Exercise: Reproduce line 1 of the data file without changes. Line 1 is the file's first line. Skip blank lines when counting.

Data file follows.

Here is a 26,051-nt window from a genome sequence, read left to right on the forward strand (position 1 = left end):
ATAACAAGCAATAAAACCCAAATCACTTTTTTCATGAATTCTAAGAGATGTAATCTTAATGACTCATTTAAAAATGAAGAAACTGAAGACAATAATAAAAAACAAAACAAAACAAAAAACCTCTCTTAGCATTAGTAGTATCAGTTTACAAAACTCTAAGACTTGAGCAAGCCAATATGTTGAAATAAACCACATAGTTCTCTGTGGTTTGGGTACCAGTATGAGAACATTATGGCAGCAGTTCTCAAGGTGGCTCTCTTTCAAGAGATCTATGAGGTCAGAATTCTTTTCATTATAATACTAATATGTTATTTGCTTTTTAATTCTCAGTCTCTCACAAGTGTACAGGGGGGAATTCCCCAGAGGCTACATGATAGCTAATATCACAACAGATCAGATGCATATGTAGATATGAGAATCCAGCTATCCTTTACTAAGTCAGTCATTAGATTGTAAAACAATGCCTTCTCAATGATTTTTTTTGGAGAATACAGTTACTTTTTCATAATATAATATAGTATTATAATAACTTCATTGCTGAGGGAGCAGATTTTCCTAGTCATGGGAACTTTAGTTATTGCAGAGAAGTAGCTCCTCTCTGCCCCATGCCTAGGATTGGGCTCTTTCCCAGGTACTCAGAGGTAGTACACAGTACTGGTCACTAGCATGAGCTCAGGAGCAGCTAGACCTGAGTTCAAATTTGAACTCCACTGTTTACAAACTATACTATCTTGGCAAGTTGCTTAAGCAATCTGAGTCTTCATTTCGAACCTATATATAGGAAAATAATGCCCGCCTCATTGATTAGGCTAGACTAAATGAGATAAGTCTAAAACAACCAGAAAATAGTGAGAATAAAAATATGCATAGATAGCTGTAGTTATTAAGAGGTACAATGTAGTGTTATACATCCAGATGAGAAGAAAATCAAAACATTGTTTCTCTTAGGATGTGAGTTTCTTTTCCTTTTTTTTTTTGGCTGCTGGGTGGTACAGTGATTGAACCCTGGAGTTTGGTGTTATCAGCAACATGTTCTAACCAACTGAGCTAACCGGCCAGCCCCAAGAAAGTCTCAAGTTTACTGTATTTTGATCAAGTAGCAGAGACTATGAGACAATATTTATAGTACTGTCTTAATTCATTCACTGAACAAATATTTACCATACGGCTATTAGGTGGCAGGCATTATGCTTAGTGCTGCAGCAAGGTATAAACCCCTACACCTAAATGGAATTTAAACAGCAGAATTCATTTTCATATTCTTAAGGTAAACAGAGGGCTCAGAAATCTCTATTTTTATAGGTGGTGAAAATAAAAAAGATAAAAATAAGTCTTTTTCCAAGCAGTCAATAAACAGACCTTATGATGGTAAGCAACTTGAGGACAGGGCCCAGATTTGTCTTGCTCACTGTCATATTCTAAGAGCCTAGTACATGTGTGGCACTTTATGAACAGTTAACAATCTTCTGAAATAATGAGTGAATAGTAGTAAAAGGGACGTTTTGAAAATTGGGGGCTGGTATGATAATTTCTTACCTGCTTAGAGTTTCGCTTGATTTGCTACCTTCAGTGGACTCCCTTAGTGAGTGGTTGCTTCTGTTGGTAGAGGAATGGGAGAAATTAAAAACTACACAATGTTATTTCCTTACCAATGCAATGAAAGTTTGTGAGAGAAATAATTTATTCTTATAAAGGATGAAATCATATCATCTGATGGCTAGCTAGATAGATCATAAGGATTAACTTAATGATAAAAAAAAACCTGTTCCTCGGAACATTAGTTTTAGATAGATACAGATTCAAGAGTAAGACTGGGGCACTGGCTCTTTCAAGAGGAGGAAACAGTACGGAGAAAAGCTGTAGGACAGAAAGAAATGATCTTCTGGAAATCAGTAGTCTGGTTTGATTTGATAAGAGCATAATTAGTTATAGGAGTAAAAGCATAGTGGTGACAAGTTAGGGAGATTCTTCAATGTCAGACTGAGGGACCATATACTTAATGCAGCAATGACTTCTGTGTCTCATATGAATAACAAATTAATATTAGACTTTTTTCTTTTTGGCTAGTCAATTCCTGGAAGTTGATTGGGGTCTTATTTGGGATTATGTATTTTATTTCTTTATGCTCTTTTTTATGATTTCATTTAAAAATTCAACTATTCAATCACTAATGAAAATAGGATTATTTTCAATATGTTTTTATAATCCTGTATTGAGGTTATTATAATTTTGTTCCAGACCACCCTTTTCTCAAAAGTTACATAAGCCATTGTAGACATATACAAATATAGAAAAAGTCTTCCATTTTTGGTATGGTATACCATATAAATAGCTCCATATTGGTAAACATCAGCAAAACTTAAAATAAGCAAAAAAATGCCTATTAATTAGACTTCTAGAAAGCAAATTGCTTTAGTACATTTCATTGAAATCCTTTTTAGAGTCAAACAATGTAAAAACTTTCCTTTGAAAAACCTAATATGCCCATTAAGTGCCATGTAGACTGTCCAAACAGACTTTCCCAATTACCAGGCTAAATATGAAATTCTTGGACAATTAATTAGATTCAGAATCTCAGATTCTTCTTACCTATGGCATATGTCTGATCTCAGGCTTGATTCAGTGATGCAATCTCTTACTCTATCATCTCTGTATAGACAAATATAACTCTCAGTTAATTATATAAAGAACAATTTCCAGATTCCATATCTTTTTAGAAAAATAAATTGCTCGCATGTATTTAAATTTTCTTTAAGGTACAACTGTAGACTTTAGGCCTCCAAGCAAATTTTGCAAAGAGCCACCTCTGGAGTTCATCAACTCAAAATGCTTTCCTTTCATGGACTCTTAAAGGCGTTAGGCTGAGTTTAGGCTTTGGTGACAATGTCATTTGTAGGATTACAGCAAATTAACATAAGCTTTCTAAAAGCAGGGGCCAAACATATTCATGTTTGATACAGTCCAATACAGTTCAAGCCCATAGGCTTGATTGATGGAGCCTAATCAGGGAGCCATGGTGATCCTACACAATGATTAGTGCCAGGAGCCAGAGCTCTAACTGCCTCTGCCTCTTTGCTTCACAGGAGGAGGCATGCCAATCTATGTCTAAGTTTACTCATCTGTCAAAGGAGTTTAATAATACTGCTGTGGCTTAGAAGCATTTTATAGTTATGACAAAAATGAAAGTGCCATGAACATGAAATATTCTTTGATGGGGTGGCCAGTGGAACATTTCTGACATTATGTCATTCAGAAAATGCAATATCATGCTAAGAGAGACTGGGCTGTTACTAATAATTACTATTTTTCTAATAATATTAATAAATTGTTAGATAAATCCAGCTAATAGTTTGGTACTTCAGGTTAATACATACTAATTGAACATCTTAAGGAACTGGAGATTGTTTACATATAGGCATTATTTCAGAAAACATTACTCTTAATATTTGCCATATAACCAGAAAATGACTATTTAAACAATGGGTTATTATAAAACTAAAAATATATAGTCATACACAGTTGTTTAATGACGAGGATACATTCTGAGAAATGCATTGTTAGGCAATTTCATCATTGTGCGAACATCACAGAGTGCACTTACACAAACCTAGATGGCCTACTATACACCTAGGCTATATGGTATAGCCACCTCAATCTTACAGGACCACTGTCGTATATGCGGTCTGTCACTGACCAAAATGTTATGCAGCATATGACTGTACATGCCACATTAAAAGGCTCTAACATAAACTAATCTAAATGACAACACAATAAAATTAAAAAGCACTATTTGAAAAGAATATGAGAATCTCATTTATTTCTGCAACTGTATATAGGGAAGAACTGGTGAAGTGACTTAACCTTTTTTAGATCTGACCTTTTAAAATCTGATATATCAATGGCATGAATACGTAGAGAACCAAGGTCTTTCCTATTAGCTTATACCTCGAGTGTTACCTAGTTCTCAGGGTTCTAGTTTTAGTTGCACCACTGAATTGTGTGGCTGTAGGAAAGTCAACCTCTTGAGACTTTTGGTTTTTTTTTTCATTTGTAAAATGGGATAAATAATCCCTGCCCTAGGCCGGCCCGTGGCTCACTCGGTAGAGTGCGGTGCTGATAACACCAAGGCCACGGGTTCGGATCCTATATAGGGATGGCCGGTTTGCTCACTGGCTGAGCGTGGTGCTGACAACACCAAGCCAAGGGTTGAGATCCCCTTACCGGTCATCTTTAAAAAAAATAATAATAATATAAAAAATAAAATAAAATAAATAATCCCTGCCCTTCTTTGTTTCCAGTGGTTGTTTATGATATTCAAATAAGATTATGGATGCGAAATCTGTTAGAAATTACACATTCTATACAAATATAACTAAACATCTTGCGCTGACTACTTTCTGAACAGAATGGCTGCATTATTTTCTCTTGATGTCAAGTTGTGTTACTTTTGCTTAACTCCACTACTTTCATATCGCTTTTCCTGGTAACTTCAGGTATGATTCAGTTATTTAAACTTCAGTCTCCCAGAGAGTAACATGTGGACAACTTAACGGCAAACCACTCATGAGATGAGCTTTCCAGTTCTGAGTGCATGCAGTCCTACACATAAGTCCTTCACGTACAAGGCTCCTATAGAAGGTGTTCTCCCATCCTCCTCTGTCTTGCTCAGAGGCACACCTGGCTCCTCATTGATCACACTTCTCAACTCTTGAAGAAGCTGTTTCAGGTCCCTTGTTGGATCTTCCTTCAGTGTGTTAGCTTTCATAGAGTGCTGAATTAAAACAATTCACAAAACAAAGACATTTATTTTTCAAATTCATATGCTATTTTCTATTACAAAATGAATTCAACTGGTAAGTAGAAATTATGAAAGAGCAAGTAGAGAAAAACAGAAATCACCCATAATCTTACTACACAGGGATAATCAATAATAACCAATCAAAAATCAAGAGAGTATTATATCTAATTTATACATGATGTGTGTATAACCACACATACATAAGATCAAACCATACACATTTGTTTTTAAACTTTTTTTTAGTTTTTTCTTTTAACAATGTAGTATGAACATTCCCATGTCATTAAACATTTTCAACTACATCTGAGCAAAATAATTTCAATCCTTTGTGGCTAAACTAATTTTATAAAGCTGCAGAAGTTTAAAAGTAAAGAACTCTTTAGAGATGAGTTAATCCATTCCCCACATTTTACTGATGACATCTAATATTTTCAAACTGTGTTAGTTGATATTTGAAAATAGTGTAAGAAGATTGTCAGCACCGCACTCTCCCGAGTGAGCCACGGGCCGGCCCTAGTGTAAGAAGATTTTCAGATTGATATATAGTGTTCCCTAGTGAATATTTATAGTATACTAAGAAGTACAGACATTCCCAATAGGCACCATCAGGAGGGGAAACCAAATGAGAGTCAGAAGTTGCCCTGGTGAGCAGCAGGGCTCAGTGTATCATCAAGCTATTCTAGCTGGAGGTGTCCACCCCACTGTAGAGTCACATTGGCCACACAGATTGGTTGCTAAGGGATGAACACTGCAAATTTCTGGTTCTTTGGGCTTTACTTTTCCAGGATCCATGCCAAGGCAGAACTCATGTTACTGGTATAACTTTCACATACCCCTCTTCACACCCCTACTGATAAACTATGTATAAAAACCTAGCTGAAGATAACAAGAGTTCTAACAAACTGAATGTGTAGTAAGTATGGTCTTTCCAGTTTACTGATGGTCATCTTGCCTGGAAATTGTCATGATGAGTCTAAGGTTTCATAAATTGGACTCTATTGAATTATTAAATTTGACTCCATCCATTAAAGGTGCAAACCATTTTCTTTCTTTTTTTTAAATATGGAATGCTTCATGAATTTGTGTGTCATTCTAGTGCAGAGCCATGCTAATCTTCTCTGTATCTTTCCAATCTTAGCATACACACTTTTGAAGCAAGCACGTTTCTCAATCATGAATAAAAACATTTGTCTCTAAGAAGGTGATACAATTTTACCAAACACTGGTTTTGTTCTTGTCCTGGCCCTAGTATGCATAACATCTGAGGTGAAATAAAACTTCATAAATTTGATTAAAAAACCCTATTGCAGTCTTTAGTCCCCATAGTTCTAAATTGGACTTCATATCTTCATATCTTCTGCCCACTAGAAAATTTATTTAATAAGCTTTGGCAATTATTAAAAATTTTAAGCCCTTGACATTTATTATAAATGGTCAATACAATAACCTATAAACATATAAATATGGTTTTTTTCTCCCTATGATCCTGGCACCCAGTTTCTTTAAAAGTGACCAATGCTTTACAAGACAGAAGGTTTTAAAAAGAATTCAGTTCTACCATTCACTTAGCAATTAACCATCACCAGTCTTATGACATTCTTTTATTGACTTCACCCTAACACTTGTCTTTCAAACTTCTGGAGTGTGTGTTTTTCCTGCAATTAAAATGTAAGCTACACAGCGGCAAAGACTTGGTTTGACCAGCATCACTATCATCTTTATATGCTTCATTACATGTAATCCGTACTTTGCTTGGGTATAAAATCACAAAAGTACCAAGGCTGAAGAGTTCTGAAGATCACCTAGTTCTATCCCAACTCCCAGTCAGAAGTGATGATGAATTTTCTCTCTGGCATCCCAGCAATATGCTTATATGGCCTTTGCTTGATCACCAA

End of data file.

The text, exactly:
Here is a 26,051-nt window from a genome sequence, read left to right on the forward strand (position 1 = left end):